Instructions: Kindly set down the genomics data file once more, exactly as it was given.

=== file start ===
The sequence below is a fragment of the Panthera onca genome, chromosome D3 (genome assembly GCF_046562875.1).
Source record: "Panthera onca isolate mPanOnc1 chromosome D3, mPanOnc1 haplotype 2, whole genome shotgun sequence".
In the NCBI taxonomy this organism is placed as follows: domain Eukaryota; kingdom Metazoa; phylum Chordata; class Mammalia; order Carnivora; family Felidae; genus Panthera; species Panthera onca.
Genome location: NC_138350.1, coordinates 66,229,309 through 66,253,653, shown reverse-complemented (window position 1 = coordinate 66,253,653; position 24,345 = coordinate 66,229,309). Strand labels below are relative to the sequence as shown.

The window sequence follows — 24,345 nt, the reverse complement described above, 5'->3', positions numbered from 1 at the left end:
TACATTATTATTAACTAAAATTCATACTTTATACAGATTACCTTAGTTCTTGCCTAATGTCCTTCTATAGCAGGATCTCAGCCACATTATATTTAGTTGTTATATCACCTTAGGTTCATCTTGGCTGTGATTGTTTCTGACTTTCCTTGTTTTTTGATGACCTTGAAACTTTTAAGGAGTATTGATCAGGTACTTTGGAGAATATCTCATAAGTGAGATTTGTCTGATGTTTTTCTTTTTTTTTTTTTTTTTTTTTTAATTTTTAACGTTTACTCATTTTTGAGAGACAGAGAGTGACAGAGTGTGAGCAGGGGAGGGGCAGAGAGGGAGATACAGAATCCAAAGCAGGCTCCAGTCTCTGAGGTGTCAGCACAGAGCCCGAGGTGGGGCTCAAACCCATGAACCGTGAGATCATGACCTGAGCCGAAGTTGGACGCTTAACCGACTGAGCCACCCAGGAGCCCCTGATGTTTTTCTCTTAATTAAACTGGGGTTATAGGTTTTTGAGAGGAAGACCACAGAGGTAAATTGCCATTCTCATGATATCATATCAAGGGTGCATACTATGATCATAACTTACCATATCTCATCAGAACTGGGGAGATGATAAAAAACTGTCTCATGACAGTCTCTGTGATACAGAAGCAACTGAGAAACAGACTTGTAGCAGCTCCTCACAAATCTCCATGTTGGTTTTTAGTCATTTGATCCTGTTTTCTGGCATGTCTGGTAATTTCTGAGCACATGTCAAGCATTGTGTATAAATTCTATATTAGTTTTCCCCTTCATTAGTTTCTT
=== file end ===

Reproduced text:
The sequence below is a fragment of the Panthera onca genome, chromosome D3 (genome assembly GCF_046562875.1).
Source record: "Panthera onca isolate mPanOnc1 chromosome D3, mPanOnc1 haplotype 2, whole genome shotgun sequence".
In the NCBI taxonomy this organism is placed as follows: domain Eukaryota; kingdom Metazoa; phylum Chordata; class Mammalia; order Carnivora; family Felidae; genus Panthera; species Panthera onca.
Genome location: NC_138350.1, coordinates 66,229,309 through 66,253,653, shown reverse-complemented (window position 1 = coordinate 66,253,653; position 24,345 = coordinate 66,229,309). Strand labels below are relative to the sequence as shown.

The window sequence follows — 24,345 nt, the reverse complement described above, 5'->3', positions numbered from 1 at the left end:
TACATTATTATTAACTAAAATTCATACTTTATACAGATTACCTTAGTTCTTGCCTAATGTCCTTCTATAGCAGGATCTCAGCCACATTATATTTAGTTGTTATATCACCTTAGGTTCATCTTGGCTGTGATTGTTTCTGACTTTCCTTGTTTTTTGATGACCTTGAAACTTTTAAGGAGTATTGATCAGGTACTTTGGAGAATATCTCATAAGTGAGATTTGTCTGATGTTTTTCTTTTTTTTTTTTTTTTTTTTTTAATTTTTAACGTTTACTCATTTTTGAGAGACAGAGAGTGACAGAGTGTGAGCAGGGGAGGGGCAGAGAGGGAGATACAGAATCCAAAGCAGGCTCCAGTCTCTGAGGTGTCAGCACAGAGCCCGAGGTGGGGCTCAAACCCATGAACCGTGAGATCATGACCTGAGCCGAAGTTGGACGCTTAACCGACTGAGCCACCCAGGAGCCCCTGATGTTTTTCTCTTAATTAAACTGGGGTTATAGGTTTTTGAGAGGAAGACCACAGAGGTAAATTGCCATTCTCATGATATCATATCAAGGGTGCATACTATGATCATAACTTACCATATCTCATCAGAACTGGGGAGATGATAAAAAACTGTCTCATGACAGTCTCTGTGATACAGAAGCAACTGAGAAACAGACTTGTAGCAGCTCCTCACAAATCTCCATGTTGGTTTTTAGTCATTTGATCCTGTTTTCTGGCATGTCTGGTAATTTCTGAGCACATGTCAAGCATTGTGTATAAATTCTATATTAGTTTTCCCCTTCATTAGTTTCTT